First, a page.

Ani Movsisyan is a doctoral student at the Department of Social Policy and Intervention, University of Oxford. Ani also works as a Research Officer on the newly launched project on the GRADE extension for complex interventions at the Centre for Evidence-Based Intervention. Ani earned an MPH from the School of Public Health at the American University of Armenia in 2013, and an MSc in Evidence-Based Social Intervention in 2014 at the University of Oxford.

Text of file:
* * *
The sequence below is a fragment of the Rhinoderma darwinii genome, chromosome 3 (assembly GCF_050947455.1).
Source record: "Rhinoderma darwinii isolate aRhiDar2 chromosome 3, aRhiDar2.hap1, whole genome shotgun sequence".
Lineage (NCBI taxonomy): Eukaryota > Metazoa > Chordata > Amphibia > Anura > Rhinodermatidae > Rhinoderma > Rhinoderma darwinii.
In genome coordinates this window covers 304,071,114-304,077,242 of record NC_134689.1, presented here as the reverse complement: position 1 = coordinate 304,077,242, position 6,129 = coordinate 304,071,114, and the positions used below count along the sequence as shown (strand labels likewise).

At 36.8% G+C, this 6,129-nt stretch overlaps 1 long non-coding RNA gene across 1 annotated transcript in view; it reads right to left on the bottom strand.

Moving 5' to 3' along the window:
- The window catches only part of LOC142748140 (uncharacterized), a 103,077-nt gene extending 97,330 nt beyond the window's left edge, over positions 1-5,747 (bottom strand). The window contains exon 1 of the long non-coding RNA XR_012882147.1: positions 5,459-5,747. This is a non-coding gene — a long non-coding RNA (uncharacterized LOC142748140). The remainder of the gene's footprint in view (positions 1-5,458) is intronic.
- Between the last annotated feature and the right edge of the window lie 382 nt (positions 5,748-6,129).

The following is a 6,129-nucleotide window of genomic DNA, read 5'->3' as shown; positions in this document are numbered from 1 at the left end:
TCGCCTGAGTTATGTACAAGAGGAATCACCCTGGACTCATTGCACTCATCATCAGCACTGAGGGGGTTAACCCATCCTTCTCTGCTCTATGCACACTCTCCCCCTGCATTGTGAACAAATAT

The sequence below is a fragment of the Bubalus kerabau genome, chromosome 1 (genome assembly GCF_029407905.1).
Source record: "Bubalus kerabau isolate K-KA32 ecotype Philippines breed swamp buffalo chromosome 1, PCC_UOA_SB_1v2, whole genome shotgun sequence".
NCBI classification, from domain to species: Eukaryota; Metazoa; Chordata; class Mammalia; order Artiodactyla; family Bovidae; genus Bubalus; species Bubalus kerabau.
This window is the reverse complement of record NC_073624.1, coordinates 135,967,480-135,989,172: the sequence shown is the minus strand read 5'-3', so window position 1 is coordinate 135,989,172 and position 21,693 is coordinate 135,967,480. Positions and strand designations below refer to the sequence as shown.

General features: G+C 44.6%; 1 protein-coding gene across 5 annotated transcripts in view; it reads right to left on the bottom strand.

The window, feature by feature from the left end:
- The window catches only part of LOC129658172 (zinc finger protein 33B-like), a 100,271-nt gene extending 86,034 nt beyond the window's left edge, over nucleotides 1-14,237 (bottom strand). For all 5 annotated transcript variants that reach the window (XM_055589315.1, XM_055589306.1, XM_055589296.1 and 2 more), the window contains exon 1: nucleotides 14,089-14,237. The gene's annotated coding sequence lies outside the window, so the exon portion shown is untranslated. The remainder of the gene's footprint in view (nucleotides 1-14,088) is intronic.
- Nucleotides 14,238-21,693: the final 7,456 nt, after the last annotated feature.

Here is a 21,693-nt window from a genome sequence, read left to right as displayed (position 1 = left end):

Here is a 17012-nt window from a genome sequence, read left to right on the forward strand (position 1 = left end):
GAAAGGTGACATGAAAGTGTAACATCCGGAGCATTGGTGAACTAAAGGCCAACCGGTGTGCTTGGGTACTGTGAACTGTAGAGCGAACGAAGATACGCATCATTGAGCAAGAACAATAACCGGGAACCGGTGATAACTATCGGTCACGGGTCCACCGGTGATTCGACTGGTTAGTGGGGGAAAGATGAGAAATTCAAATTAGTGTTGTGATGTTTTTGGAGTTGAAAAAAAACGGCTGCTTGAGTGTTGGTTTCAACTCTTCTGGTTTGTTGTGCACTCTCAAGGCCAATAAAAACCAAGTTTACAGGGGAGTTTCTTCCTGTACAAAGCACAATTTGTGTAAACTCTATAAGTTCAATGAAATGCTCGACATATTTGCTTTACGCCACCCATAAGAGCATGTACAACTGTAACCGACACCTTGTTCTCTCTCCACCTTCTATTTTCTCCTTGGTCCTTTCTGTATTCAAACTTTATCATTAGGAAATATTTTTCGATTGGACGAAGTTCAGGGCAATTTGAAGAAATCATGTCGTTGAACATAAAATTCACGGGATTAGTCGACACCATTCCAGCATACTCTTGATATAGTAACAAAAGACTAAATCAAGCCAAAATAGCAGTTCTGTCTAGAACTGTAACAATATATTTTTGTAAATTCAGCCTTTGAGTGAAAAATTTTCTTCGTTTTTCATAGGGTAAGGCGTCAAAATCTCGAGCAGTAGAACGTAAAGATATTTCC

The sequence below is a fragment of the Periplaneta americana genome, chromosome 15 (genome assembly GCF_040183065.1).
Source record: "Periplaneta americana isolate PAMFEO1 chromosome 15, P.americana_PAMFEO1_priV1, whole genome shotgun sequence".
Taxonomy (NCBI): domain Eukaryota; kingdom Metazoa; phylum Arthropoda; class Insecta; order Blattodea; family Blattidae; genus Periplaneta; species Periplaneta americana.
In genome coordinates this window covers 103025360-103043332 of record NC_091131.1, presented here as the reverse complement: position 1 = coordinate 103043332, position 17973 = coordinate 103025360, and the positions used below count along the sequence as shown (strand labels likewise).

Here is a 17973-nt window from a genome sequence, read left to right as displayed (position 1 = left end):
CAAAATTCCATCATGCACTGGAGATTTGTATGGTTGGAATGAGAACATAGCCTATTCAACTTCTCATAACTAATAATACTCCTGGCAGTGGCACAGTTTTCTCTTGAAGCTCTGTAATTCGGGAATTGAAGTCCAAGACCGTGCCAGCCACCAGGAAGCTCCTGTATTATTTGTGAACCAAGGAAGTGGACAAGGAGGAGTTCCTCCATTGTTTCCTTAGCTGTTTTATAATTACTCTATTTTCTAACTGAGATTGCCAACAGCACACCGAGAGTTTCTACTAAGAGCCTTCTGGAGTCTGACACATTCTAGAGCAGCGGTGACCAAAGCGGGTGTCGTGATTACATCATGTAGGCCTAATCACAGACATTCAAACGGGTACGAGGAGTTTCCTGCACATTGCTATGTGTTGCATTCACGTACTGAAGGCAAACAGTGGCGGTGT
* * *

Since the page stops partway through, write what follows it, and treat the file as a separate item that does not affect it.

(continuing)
Introduction: Interventions commonly used in social disciplines that aim to prevent health disparities and enhance population quality of life, such as community-based nutrition and lifestyle interventions, are most frequently complex. These interventions typically operate via a sequence of changes in psychosocial, behavioural, and/or structural processes, targeting multiple outcomes while interacting with local contexts and the mode of intervention delivery. In this light, several researchers argue that evidence synthesis of these complex interventions need to go beyond traditional meta-analysis that yield overall effect estimates. Specifically, reviews of complex interventions should assemble evidence of different types to explore variation in effects across populations, contexts and intervention implementation. This approach may be better suited to tackle health disparities and facilitate policy-relevant evidence synthesis. The Grading of Recommendations Assessment, Development and Evaluation (GRADE) approach is the most widely adopted system worldwide for rating the quality of evidence and making healthcare recommendations. This paper outlines the specific challenges of applying GRADE to synthesise and assess the quality of evidence of complex interventions, and describes an ongoing project to extend, i.e. adapt GRADE for these interventions. Methods: We retrieved forty systematic reviews from the Cochrane Database of Systematic Reviews (only those published from 2013 to May 2014 in CDPLPG, CCDAN and CPH), and we analysed their application of GRADE and the quality of evidence ratings. We then contacted the review authors to explore the challenges they encountered when applying GRADE to complex interventions. Results: Specific challenges were identified in applying GRADE to complex interventions, namely assessments of heterogeneity, indirectness, performance bias and use of non-randomised studies in complex interventions. Authors perceived these challenges to contribute to frequent downgrading of the “best evidence possible” for these interventions. Meanwhile, GRADE was found to lack an analytic approach to integrate additional “parallel” evidence on intervention implementation and context. Conclusions: An extension to the GRADE approach is needed to address identified challenges and enhance its value for evidence syntheses of complex interventions. To extend GRADE for complex interventions, we will use formal consensus methods. This will include an online expert panel to elicit the criteria for the new methodology, followed by a consensus meeting to finalise the criteria and build consensus on the GRADE guidance for complex interventions. We invite interested researchers to participate in this project and help us achieve the best-informed consensus on this guidance.

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